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Life-threatening onset of coeliac disease: a case report and literature review
  1. Matteo Guarino1,
  2. Edoardo Gambuti1,
  3. Franco Alfano1,
  4. Andrea Strada2,
  5. Rachele Ciccocioppo3,
  6. Lisa Lungaro1,
  7. Giorgio Zoli1,
  8. Umberto Volta4,
  9. Roberto De Giorgio1,
  10. Giacomo Caio1,5
  1. 1Department of Morphology, Surgery and Experimental Medicine, University of Ferrara, Ferrara, Italy
  2. 2Department of Emergency Medicine, St. Anna University Hospital, Ferrara, Italy
  3. 3Department of Medicine, A.O.U.I. Policlinico G.B. Rossi and University of Verona, Verona, Italy
  4. 4Department of Medical and Surgical Sciences, University of Bologna, Bologna, italy
  5. 5Celiac Center and Mucosal Immunology and Biology Reaserch Center, Massachusetts General Hospital - Harvard Medical School, Boston, MA, United States
  1. Correspondence to Dr Giacomo Caio; caigmp{at}unife.it

Abstract

Background Coeliac disease (CD) results from an immune-mediated reaction to gluten in genetically predisposed individuals. In rare cases CD may occur with acute features deferring the diagnosis and exposing these patients to possible life-threatening complications. Herein we present the case of a young woman with a coeliac crisis, that is, a sudden clinical onset characterised by severe electrolyte imbalance due to an unknown (previously unrecognised) CD.

Methods This is a case report and literature review revealing that coeliac crisis is under-reported, with a total of 48 adult cases so far published. The diagnosis in our case was established by histopathological analysis of multiple duodenal biopsies. The patient’s serum was tested by enzyme-linked immunoassay to detect antitransglutaminase IgA antibodies.

Results In contrast to cases reported in the literature, with male gender predominance and a mean age of 50±17 years, our patient was a young female case of coeliac crisis. However, like in our patient, a higher incidence of coeliac crisis was associated with the human leucocyte antigen (HLA)-DQ2 haplotype, versus HLA-DQ8, and a severe (Marsh-Oberhüber 3c) duodenal mucosa atrophy. Notably, there is no clear correlation between the antitissue transglutaminase 2 IgA antibody titre and coeliac crisis onset/severity, as confirmed by our case report.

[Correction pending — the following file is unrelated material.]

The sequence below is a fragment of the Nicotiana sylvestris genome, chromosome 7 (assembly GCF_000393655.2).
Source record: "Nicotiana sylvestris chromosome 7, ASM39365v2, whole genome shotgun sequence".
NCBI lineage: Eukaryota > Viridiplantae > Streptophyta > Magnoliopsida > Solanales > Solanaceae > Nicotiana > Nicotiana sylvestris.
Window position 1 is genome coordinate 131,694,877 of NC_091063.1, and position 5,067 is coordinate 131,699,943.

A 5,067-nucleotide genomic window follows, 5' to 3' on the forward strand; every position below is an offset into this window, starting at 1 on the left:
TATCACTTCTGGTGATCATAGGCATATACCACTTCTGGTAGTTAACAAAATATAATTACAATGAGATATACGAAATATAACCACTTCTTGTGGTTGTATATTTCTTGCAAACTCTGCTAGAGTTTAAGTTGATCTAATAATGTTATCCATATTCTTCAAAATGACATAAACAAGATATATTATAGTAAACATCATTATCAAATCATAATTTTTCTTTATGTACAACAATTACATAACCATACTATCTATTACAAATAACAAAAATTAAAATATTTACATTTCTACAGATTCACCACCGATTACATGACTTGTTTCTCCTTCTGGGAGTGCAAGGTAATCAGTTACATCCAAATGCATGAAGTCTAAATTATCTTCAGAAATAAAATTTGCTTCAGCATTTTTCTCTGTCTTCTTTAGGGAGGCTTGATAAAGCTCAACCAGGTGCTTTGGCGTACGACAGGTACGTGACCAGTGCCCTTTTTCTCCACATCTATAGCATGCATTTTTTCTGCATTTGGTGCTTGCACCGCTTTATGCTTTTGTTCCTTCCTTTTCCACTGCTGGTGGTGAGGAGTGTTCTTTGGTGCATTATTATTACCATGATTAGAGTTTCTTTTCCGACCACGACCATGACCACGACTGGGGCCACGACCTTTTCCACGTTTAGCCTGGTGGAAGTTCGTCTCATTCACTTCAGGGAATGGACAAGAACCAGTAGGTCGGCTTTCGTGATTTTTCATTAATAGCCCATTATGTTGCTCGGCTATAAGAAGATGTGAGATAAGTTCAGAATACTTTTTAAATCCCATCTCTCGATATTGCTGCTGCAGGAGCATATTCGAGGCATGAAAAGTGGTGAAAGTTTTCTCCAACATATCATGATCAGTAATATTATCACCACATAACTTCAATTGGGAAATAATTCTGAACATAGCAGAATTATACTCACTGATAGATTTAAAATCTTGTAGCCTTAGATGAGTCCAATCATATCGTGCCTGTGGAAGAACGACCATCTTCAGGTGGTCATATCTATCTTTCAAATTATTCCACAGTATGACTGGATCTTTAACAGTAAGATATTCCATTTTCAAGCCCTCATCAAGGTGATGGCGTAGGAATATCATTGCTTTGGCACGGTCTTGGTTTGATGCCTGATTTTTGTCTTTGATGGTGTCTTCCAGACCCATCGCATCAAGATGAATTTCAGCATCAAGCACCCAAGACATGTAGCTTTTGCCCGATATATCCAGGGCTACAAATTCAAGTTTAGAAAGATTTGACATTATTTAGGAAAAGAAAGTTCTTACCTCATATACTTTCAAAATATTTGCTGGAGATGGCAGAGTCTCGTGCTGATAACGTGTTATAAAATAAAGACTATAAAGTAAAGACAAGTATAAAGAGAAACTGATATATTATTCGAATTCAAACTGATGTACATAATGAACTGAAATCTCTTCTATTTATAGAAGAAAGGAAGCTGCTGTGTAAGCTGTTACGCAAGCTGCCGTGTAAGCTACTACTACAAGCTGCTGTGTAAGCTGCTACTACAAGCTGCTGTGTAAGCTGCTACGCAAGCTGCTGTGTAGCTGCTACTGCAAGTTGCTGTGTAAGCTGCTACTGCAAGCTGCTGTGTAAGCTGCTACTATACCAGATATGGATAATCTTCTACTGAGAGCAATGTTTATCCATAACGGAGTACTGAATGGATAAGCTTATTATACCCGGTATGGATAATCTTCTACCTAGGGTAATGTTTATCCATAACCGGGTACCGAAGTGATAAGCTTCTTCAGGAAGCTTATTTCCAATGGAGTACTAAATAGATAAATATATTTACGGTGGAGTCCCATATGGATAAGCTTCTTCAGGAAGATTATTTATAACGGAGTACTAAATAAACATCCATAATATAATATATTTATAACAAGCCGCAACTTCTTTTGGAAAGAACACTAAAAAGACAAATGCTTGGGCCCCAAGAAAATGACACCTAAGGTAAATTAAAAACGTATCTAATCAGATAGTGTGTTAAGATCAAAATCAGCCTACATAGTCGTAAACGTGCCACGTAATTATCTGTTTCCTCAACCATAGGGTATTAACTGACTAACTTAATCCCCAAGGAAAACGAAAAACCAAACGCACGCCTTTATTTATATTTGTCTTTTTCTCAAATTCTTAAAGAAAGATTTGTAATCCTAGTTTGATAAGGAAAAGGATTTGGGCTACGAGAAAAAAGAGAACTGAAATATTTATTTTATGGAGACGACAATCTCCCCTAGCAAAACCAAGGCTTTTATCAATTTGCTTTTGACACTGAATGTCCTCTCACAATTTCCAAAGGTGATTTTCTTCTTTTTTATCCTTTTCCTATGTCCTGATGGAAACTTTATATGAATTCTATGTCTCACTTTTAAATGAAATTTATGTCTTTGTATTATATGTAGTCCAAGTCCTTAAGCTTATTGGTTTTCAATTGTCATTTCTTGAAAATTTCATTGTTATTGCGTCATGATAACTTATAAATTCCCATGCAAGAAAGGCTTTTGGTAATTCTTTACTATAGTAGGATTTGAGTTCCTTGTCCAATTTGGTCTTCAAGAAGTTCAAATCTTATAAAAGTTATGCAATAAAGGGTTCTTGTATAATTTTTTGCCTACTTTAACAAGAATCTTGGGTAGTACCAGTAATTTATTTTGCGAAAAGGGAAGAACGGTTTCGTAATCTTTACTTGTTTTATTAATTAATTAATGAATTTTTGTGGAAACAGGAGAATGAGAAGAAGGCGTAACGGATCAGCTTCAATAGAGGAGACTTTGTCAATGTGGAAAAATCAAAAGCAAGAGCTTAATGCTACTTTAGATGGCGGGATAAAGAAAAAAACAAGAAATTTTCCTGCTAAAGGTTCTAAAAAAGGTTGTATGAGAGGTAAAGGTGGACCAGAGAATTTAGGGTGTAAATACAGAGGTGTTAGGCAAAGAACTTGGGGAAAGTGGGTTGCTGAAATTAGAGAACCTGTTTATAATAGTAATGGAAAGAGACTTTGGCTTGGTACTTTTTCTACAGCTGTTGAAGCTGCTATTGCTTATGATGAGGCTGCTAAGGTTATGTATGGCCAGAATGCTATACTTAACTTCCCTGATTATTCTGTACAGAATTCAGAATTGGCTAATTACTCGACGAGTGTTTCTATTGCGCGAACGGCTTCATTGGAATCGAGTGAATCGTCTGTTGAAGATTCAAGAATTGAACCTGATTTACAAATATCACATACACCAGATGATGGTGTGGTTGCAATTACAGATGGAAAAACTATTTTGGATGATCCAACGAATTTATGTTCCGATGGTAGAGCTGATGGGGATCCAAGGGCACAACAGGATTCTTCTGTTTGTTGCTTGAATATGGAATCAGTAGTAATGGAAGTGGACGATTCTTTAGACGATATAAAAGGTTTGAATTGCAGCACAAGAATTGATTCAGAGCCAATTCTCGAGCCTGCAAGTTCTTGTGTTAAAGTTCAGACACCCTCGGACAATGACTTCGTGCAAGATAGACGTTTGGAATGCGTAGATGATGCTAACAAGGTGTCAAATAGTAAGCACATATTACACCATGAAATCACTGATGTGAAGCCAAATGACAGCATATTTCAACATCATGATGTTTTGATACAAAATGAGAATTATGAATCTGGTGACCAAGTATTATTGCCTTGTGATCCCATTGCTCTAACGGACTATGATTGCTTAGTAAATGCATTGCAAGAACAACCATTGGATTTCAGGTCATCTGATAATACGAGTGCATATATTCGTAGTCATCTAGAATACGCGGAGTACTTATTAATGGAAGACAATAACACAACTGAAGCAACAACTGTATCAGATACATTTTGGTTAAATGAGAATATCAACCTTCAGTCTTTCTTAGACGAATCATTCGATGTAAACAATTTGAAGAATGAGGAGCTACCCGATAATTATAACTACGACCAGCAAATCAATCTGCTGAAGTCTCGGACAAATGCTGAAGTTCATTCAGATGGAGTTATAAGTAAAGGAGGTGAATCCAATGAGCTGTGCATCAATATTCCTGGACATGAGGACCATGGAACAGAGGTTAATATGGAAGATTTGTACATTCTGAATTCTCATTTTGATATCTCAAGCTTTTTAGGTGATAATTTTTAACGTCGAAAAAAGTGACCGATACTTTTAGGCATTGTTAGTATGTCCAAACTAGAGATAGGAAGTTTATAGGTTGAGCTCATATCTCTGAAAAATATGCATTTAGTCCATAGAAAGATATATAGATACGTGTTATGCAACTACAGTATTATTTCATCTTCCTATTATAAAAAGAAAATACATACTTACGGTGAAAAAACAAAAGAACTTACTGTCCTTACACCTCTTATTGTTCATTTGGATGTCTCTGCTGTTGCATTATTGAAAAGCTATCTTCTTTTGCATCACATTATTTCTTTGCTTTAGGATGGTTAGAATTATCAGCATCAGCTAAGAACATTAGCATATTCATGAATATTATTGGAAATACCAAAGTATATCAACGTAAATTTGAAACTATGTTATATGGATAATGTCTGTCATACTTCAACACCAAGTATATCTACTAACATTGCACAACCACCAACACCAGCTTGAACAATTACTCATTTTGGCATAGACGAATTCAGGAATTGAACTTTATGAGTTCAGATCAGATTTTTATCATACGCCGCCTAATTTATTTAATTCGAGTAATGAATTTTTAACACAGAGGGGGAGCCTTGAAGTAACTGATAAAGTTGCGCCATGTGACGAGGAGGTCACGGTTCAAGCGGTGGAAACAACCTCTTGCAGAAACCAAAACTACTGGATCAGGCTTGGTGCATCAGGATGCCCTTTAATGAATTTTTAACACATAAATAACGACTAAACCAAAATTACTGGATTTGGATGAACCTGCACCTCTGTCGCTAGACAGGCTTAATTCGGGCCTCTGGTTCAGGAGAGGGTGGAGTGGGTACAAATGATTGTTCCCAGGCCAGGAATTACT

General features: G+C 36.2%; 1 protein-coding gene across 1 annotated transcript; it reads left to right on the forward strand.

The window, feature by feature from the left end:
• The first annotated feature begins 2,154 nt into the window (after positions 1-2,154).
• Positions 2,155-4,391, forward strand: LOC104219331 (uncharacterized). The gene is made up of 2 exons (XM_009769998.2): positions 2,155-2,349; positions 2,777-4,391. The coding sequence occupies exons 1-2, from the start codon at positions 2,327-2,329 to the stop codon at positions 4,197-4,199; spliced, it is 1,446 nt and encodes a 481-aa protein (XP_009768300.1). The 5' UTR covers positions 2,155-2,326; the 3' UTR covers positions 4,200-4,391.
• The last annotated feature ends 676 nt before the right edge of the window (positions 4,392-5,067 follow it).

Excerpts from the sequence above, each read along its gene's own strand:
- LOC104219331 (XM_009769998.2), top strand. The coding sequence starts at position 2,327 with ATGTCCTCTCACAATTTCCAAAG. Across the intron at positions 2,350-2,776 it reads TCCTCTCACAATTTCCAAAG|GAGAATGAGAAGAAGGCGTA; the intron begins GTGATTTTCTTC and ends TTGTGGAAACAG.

Conclusions The present case highlights that CD may manifest quite abruptly with a severe malabsorption syndrome, that is, electrolyte abnormalities and hypoproteinaemia. Our case should alert physicians, in particular those in the emergency setting, that even a typically chronic disorder, such as CD, may show life-threatening complications requiring urgent management.

  • diarrhoea
  • gluten-free diet
  • malabsorption
  • intestinal failure
  • coeliac disease
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This is an open access article distributed in accordance with the Creative Commons Attribution Non Commercial (CC BY-NC 4.0) license, which permits others to distribute, remix, adapt, build upon this work non-commercially, and license their derivative works on different terms, provided the original work is properly cited, appropriate credit is given, any changes made indicated, and the use is non-commercial. See: http://creativecommons.org/licenses/by-nc/4.0/.

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Footnotes

  • Contributors MG, RDG and GC: design and conceptualisation. MG, EG and FA reviewed the literature and wrote the first draft of the manuscript. AS, RC, LL, GZ, UV, RDG and GC participated in the clinical assessment of the patient and critically reviewed the paper.

  • Funding The authors have not declared a specific grant for this research from any funding agency in the public, commercial or not-for-profit sectors.

  • Competing interests None declared.

  • Patient consent for publication Obtained.

  • Provenance and peer review Not commissioned; externally peer reviewed.

  • Data availability statement Data sharing not applicable as no data sets generated and/or analysed for this study.

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